Does the scraping tool itself matter? I'm using a drywall tape scraper with a fairly thin blade as opposed to a standard scraper which has a slightly thicker and stiffer blade.

What blade angle works best for you?

You may have to request further info from them since exact specs aren't given:

Pastry Chef Central - ICING COMB & SMOOTHER

JB Prince - Decorating Combs

John DePaula
formerly of DePaula Confections
Hand-crafted artisanal chocolates & gourmet confections - …Because Pleasure Matters…
--------------------
When asked “What are the secrets of good cooking? Escoffier replied, “There are three: butter, butter and butter.”

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Thanks for the tip. That first one is very close.

There are 18 notches in 6" of comb, so that works out to 6/36 or 1/6" wide for each post and notch.

It's aluminum so it could be filed down to make a thiner depth line, and it's cheap enough that it wouldn't be a big loss if it didn't work out.

Now I just have to come up with $50 of other purchases to justify shipping...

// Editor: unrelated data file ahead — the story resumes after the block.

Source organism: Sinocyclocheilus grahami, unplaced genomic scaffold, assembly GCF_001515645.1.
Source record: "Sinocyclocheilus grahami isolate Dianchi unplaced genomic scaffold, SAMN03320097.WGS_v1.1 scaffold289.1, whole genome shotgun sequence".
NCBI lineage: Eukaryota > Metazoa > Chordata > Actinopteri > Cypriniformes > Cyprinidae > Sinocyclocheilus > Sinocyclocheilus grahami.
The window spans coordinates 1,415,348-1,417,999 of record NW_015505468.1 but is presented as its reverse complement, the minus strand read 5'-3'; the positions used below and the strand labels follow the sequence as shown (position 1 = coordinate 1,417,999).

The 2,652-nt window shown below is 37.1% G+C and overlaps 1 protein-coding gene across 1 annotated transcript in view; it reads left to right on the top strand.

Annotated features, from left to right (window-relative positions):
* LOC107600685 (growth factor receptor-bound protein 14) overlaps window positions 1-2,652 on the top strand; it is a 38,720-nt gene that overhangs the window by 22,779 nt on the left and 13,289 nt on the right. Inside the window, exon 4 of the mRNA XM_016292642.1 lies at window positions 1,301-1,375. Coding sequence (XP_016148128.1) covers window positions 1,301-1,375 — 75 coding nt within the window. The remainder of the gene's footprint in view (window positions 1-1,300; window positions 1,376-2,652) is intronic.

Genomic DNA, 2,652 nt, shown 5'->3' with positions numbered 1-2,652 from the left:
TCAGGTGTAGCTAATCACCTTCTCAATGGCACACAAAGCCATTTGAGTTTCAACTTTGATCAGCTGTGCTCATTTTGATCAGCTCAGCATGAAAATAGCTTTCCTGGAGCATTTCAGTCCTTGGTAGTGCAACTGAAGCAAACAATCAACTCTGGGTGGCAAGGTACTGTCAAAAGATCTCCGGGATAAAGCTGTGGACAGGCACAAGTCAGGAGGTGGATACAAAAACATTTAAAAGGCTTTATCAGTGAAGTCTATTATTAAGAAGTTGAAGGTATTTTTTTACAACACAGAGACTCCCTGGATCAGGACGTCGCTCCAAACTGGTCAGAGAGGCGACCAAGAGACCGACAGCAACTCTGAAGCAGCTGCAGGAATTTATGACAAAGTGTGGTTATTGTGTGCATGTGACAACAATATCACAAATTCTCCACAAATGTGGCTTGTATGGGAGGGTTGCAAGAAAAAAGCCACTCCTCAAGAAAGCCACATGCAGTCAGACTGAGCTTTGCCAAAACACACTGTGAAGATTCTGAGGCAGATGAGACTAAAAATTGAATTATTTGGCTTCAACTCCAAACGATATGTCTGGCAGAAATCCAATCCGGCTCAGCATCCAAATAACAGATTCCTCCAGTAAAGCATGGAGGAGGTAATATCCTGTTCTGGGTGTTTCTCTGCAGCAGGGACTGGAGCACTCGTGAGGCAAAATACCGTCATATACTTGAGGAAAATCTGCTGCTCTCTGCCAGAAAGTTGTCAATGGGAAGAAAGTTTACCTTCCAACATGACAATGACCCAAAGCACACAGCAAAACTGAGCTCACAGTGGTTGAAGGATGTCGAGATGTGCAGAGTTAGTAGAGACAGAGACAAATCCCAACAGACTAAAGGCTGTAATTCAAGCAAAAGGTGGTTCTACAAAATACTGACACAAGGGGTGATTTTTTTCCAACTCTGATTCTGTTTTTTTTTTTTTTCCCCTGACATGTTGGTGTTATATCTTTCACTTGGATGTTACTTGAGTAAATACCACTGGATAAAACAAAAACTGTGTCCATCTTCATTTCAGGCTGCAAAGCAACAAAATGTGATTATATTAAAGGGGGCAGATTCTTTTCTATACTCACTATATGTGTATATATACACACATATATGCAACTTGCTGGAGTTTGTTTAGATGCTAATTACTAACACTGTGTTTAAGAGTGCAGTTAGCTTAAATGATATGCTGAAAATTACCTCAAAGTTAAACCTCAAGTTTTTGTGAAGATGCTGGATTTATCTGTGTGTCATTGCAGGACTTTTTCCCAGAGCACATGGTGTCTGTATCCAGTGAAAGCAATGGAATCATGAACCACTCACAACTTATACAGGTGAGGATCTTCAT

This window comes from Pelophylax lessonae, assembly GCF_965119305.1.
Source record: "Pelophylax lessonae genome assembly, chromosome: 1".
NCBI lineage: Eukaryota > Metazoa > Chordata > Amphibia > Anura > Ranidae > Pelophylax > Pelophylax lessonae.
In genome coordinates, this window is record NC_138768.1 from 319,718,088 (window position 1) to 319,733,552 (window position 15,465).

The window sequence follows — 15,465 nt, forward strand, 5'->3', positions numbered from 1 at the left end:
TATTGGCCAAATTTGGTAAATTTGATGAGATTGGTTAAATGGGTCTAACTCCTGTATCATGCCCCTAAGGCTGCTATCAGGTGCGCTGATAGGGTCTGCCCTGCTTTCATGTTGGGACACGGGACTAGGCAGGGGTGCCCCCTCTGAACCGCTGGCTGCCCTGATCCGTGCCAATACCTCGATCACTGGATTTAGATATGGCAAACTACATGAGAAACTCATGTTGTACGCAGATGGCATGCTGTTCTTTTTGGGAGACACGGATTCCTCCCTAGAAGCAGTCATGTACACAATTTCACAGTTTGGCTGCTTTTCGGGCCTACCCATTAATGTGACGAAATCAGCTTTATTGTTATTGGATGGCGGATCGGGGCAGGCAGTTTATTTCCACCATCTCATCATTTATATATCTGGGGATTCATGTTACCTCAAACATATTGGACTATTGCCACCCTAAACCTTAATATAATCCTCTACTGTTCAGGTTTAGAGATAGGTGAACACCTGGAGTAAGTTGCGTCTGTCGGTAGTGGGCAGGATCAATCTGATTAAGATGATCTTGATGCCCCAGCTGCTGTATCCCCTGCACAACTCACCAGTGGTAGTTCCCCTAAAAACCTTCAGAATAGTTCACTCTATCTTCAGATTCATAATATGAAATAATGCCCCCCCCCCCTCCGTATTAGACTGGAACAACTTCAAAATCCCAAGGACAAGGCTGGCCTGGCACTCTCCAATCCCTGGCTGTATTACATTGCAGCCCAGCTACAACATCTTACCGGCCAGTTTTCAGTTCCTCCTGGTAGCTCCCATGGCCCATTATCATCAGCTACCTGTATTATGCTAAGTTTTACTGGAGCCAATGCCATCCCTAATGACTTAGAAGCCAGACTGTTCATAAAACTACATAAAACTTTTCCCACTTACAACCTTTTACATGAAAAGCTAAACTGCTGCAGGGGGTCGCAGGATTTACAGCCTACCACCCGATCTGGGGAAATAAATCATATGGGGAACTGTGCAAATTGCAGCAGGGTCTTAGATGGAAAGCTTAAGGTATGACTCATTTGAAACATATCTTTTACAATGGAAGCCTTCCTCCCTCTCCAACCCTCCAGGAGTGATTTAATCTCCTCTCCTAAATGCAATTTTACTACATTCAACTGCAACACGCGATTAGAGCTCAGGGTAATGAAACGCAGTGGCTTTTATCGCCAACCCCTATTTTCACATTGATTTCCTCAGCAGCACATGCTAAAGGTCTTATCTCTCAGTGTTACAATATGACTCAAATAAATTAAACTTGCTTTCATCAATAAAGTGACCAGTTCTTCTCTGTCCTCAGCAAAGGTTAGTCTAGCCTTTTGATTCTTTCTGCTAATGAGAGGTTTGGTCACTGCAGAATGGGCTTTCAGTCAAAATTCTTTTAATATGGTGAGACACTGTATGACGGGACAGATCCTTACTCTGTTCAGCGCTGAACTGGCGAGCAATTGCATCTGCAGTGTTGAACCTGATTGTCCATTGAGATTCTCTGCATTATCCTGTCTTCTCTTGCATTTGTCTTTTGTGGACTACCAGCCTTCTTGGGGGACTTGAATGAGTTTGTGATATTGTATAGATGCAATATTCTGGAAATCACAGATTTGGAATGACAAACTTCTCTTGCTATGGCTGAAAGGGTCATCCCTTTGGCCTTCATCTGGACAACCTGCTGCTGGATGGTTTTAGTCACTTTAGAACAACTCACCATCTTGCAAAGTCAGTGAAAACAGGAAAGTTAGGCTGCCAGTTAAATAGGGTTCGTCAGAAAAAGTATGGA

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hey david,

just so you have a picture:

Pastry Chef Central

of a chocolate cigarette "kit" from pastry chef central.

i wouldn't worry about having the comb notches shallow enough. you should be able to control the thickness of the chocolate with your spreading technique. practice makes perfect, you know... :wink:

do you have any problems making regular cigarettes? maybe you should practice those first and then move on to the shorter curls. once you have the angle of the scraper down for making sure the chocolate curls in the first place, it should get easier.

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hey david,

just so you have a picture:

Pastry Chef Central

of a chocolate cigarette "kit" from pastry chef central.

i wouldn't worry about having the comb notches shallow enough.  you should be able to control the thickness of the chocolate with your spreading technique.  practice makes perfect, you know... :wink:

do you have any problems making regular cigarettes?  maybe you should practice those first and then move on to the shorter curls.  once you have the angle of the scraper down for making sure the chocolate curls in the first place, it should get easier.